Learning to Count


Before having my daughter, I couldn’t remember the last time that I consciously counted.  But while I was pregnant numbers entered my life in a big way.  I counted the weeks of gestation, the days until the baby was due.  I counted through my contractions, and counted how many years I would spend in prison if I murdered my useless husband while I was in labour (I decided it would be zero, they would let me off on grounds of compassion).

Then I had the baby.  The sleep deprivation pulped my brain for half a year or so, and any useful letters or numbers danced in the remaining head space to no particular beat.  Eventually, the remaining curds of my brain came back together into a gooey blob, and I started to count again, this time to my daughter.

I counted in the bath before I would pour water on her head. She would howl on ‘three’ temporarily blinded by the so-called “tear-free” shampoo.  When she would go to bed, we counted slowly to five then tickled her.  Within days, she started to burst into giggles of anticipation by the time she got to four.  Recently, she has started walking, and I count to help her navigate each step, hoping that she will slow down.

She also counts: “Wah, te, thi, faw.”  Sometimes the order is lost, and I can hear a “sis” after the “thi.”  But the general rhythm is there.

A few days ago I went to a playground with my daughter, now 20 months.  Initially, we were by ourselves, and my daughter was shamelessly piling bits of dusty bark onto the lower half of the see-saw and insisting that she sit on the gritty seat.  Then a mother and her girl entered.  I knew what we were up against as soon as I saw them.  The girl had butterfly hair clips in her hair; the mother was wearing carefully applied make-up. My child and I resembled half-eaten scarecrows.

Of course my daughter developed an interest in the swing that she rejected three minutes ago, as soon as she saw the other girl approach the equipment, so Stepford Mummy and I stood side-by-side pushing our kids along.  I counted “one, two, three.” Then I heard a soft “faw” emerge from the other child, who made her way up to ten with quiet determination.  I asked how old the girl was…19 months. A month younger than my daughter.  I then asked Stepford Wife how she taught her to count. “My friend’s child could do it, and he was younger than her, so I decided to really drill the numbers into her.  It only took a week.”

This was a competition I was not about to enter. And for the first time,  I was grateful for my daughter’s lack of attention span, as it allowed for a swift exit.

But the whole episode made me think about what numbers mean to toddlers.  When I watch my daughter manage the world around her, I’m not sure at what point numbers actually have significance.  She is at the stage where she can recognise a banana or “manana” as she calls it, but I don’t think that she understands that a “manana” can also be yellow, or that there can be two bananas or three of them.  Then, to add to the confusion, is the fact that those numbers are represented by symbols.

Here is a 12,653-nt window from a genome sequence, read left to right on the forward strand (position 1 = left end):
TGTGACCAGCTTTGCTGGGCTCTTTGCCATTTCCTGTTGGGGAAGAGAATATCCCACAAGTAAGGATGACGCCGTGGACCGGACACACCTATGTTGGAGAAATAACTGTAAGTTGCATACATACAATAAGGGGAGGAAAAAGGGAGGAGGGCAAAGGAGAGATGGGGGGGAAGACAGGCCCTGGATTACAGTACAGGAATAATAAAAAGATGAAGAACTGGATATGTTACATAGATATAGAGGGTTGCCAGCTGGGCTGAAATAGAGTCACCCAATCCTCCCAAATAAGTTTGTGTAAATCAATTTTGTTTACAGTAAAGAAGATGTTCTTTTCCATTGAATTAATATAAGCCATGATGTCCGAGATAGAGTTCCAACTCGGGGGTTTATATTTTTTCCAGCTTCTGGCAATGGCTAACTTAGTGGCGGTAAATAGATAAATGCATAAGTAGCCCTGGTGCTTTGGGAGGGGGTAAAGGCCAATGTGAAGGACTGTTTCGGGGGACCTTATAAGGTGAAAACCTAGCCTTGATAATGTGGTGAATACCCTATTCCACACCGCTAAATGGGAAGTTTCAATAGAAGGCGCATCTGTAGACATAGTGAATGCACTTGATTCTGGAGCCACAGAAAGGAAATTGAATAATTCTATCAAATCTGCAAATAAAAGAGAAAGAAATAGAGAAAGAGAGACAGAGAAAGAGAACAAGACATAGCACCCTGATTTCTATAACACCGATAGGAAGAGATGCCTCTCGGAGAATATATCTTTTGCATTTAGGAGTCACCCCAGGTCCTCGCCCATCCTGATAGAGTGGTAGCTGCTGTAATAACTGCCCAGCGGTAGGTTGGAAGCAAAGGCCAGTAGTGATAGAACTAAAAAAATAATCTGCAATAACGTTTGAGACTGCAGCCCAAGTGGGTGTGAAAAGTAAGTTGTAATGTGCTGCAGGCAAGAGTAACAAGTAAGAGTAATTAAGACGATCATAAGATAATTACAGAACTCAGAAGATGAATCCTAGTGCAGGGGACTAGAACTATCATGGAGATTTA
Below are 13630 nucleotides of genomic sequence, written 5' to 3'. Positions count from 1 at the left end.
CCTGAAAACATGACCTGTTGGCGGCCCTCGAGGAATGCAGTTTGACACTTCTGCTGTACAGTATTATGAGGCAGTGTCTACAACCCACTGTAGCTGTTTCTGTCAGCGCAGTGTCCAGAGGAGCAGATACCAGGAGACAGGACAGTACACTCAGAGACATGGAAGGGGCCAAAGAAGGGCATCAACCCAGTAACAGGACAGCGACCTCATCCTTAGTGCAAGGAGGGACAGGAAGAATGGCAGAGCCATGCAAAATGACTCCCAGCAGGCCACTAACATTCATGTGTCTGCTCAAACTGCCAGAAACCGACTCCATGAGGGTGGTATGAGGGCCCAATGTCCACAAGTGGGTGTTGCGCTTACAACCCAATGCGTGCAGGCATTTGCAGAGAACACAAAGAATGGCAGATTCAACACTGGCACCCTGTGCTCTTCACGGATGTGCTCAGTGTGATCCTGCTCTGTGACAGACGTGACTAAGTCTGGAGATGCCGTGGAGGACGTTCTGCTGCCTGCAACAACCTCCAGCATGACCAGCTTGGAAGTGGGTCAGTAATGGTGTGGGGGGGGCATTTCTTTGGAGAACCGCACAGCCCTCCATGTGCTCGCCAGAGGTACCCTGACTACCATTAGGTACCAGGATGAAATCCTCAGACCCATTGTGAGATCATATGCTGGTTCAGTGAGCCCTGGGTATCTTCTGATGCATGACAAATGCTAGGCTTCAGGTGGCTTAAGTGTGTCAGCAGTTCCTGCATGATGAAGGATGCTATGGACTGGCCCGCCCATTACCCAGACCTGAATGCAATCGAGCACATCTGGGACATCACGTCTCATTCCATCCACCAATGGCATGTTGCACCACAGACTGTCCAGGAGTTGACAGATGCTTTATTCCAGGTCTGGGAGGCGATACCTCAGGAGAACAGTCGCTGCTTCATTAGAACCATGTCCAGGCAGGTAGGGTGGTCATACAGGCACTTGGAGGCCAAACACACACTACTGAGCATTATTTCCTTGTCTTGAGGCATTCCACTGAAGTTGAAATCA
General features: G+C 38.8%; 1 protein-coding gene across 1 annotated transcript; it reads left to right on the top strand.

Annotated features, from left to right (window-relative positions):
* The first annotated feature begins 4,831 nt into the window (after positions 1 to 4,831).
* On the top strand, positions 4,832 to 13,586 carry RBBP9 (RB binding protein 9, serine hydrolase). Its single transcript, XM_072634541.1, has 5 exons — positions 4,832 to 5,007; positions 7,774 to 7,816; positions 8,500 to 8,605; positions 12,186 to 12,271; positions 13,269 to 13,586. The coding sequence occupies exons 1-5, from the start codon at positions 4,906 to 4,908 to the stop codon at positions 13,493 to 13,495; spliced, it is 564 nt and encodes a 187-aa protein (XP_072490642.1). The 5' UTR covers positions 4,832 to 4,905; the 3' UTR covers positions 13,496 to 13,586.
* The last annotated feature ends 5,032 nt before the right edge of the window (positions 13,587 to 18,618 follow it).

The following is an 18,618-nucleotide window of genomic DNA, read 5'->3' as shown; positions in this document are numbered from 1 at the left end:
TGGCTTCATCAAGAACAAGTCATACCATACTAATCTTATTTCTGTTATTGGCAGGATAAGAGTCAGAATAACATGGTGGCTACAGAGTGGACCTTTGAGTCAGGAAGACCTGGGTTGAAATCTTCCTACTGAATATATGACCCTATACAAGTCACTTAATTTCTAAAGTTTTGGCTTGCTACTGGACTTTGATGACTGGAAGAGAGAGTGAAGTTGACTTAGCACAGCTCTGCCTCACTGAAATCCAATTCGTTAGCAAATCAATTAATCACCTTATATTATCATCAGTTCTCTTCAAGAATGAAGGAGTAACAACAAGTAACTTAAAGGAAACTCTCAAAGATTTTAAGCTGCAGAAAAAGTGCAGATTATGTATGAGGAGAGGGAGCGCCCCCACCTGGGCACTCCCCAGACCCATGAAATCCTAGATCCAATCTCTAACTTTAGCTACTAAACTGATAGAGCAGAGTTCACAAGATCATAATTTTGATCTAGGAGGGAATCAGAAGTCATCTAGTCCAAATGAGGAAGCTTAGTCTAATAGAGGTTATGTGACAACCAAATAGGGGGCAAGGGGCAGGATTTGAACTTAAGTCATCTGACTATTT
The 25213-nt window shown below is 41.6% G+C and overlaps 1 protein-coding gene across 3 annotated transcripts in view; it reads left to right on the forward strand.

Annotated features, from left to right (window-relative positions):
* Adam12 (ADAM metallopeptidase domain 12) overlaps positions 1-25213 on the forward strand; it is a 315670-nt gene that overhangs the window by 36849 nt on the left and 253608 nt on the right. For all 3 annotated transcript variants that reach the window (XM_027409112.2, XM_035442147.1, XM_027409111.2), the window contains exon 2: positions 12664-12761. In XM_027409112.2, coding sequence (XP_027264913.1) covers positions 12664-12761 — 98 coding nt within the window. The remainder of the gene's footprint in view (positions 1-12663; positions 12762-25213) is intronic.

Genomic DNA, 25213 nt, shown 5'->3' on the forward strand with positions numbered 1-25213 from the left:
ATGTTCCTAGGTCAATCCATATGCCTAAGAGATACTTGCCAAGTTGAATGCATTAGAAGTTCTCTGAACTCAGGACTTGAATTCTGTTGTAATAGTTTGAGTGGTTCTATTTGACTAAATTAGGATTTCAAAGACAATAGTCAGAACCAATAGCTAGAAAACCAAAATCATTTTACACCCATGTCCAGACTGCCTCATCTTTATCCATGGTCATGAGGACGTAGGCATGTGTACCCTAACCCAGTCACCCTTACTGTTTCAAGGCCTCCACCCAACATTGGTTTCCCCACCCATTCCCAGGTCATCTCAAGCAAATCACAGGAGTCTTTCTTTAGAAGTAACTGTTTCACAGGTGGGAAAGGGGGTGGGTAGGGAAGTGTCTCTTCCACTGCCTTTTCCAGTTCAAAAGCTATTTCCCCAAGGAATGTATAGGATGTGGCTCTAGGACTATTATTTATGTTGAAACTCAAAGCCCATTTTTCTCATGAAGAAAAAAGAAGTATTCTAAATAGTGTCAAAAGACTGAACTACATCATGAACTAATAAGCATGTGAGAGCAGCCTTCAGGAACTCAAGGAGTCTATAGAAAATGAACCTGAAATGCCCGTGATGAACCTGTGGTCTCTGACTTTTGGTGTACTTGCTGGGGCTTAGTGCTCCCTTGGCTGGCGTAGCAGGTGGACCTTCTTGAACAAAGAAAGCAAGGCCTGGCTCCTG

At first I was delighted to learn that Stepford Mummy’s numerical boot-camp was in vain.  According to PBS Parents, children who are 18-24 months can use number words without having a grasp on quantity.  The really clever kids may be able to identify between one, two and many.  They might be able to request one apple, or give you two stickers and understand that you have many exciting objects poorly concealed in your handbag.  Very bright toddlers will be able to understand that if you add an object to another object you have two, and that if you take away one of those objects you have one again, but there is no mention of understanding all of the digits up to ten.

Unfortunately, my joy was short-lived. Another study found that they could test a child’s understanding of counting if they understood numbers greater than three.  The researchers tried to pinpoint the instance when kids could make the connection between number words and numerical value, which is called the cardinal principle.

To do this, they visited 44 families with children aged from 14-30 months and noted each time numbers were mentioned.  These visits were 90 minutes long and took place every four months.  When the children were close to four, their understanding of numeracy was tested.

The authors found that youngsters who were more inclined to master the cardinal principle were the ones whose parents talked about sets of four to 10 (like Stepford Mummy), on a regular basis.  The parents who stopped counting at three (like I do a lot) may have had children who could discern between one and three objects, but those kids were unlikely to have an understanding of the numerical significance.

Why is any of this important?  Well, kids enrolled in kindergarten who already have the hang of the cardinal principle do better at math (and probably at life).  While I was looking forward to leaving the teaching up to the teachers there is apparently a lot I can do beforehand, and Stepford Mummy might have the right idea.


Marina Gomer is a journalist and mother of one.  She lives with her family in Sydney, Australia.